Date of Conferral
Indigenous offenders are overrepresented in all aspects of the Canadian criminal justice system, including corrections. Indigenous offenders are overrepresented in the prison population and are least likely to be granted an early release from prison. Indigenous offenders also disproportionately breach their conditional release orders and consequently spend more time incarcerated than non-Indigenous offenders. To understand the reasons behind the breaches, need-based theoretical lenses were used to analyze data. Sixteen parole officers were interviewed using a narrative design where participants shared their accounts on supervising Indigenous offenders while highlighting the needs which they felt were not being met by their Indigenous clients. Maslow’s hierarchy of needs theory was used to understand the different levels of need, and upon analyzing data, eight themes emerged in the study. These themes reflected the unmet needs that parole officers identified which were putting Indigenous offenders at a higher risk to breach their conditional release orders. Recommendations include addressing systemic discrimination, helping Indigenous offenders gain social stability through resources that are accessible, the need to indigenize the criminal justice system through a change in policies and practice, adequate funding for stakeholders to provide support to Indigenous offenders, and the need for Indigenous offenders to heal. Adopting the outcomes of this research has implications for social change by reducing breaches and recidivism among Indigenous offenders in Canada.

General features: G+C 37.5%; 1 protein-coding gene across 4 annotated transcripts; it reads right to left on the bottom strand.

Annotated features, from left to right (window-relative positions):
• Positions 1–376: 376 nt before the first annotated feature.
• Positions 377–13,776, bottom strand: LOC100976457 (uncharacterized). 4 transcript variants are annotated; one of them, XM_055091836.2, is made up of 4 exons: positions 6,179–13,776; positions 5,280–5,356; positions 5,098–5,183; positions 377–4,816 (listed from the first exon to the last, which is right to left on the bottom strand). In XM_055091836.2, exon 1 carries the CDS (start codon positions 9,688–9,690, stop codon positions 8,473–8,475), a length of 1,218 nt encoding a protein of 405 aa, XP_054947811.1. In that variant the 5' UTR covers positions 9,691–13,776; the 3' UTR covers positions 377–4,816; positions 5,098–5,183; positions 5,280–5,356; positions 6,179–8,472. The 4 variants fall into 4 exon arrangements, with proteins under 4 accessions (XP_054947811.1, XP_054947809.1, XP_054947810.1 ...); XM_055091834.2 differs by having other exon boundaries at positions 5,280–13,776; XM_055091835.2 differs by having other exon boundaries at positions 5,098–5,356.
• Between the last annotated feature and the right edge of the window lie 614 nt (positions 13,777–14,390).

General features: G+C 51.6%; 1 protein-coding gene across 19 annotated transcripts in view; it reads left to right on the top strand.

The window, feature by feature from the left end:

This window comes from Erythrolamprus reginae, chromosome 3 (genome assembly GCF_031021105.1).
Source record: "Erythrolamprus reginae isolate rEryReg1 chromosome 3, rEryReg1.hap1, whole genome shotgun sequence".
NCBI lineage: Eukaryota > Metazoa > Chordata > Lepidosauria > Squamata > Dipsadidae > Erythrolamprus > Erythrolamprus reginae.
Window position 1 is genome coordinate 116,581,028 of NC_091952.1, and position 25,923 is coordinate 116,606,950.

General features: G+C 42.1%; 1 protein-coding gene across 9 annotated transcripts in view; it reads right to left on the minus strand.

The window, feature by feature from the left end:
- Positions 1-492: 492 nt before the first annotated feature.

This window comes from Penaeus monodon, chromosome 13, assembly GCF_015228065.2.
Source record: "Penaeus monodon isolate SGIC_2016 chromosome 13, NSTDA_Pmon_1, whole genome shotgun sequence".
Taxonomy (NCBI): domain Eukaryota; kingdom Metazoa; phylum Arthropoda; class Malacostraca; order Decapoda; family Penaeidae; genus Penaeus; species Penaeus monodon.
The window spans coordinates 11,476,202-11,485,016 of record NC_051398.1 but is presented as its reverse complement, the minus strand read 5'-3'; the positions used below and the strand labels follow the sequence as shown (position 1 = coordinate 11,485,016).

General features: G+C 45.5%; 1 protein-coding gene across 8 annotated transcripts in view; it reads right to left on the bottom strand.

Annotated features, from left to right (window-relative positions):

Narayan, Ritesh Dalip, "Parole Officers’ Perspective on the Needs of Indigenous Offenders on Conditional Release" (2021). Walden Dissertations and Doctoral Studies. 10524.